Astronomy in Hawai'i

  • Rubellite K. Johnson
Reference work entry
DOI: https://doi.org/10.1007/978-1-4020-4425-0_8433

There were two important tasks that drew on ancient Hawaiians’ understanding of space and time. One was constructing a ritual calendar for determining the length of the day, week, month, and year; the other was navigating on the seas between island destinations.

The first, calendrics, was the responsibility of the priests, among whom were stargazers called kilo hoku, from kilo (to observe or to watch), and hoku (star). The same stargazers, however, observed more than stars. They knew the sun's motions and those of the moon and the planets, but the stars were the most challenging.

Let us look at this from the standpoint of the student who starts out in “class,” which was a place set aside for men and boys to worship the gods. In a place where men only spoke with one another in the men's eating house, the hale mua, the “front” (mua) house in the compound of the household (kulana kauhale), a young boy began his training in these subjects. Since they were part of required religious...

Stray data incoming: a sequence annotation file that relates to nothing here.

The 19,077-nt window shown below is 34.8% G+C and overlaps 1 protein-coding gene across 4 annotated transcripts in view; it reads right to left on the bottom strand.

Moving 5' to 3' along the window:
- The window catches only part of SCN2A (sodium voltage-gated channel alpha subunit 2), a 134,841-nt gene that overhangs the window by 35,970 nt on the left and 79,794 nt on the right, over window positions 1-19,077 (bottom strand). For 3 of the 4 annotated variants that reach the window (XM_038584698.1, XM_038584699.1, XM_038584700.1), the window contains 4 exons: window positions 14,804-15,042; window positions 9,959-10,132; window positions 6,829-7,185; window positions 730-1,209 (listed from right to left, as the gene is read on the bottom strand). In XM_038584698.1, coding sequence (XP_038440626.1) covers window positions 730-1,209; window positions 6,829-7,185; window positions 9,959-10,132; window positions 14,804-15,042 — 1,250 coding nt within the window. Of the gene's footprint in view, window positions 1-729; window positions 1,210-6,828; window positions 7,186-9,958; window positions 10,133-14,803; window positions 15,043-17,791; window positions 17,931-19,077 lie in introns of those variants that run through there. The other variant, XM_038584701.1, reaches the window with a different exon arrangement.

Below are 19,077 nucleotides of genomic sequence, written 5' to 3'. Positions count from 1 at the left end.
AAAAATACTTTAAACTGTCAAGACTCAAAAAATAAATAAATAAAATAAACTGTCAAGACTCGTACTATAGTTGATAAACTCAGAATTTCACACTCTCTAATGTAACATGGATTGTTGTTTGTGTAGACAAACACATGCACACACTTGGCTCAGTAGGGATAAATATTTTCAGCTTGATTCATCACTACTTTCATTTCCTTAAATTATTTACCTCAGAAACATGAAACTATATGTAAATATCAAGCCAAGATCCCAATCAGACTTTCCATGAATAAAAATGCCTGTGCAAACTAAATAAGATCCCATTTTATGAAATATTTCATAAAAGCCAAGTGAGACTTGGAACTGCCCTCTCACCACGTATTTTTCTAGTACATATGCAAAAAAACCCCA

This is a preview of subscription content, log in to check access.

References

  1. Allen, Richard Hinckley. Star Names, Their Lore and Meaning. New York: Dover Publications, 1963.Google Scholar
  2. Fornander, Abraham. Account of the Polynesian Race. Rutland, Vermont, and Tokyo, Japan: Charles E Tuttle Publishing Co., 1969.Google Scholar
  3. Johnson, Rubellite K. The Kumulipo Mind, A Global Heritage (published over the internet by MightyWords, 2000, and FatBrain, 2001; no longer available).Google Scholar
  4. Johnson, Rubellite K. and John K. Mahelona. Na Inoa Hoku: A Catalogue of Hawaiian and Pacific Star Names, Honolulu: Topgallant Publishing Company, 1975.Google Scholar
  5. Malo, David. Hawaiian Antiquities, Honolulu: Bishop Museum, 1951.Google Scholar
  6. Nakuina, Moses K. Moolelo Hawaii o Pakaa a me Ku‐a‐Pakaa, na Kahu Iwikuamoo o Keawenuiaumi, ke Alii o Hawaii, a o na Moooopuna hoi a Laamaomao, 1867–1911 (unpublished manuscript, n.d.; translated by Rubellite K. Johnson from the original Hawaiian text).Google Scholar
  7. ‐‐‐. The Rarotongan Version of the Story of Rata. Journal of the Polynesian Society 9 (1910).Google Scholar
  8. Stimson, Joseph F. Songs of the Sea Kings. Salem, Massachusetts: The Anthoensen Press, 1957.Google Scholar

Copyright information

© Springer-Verlag Berlin Heidelberg New York 2008

Authors and Affiliations

  • Rubellite K. Johnson

There are no affiliations available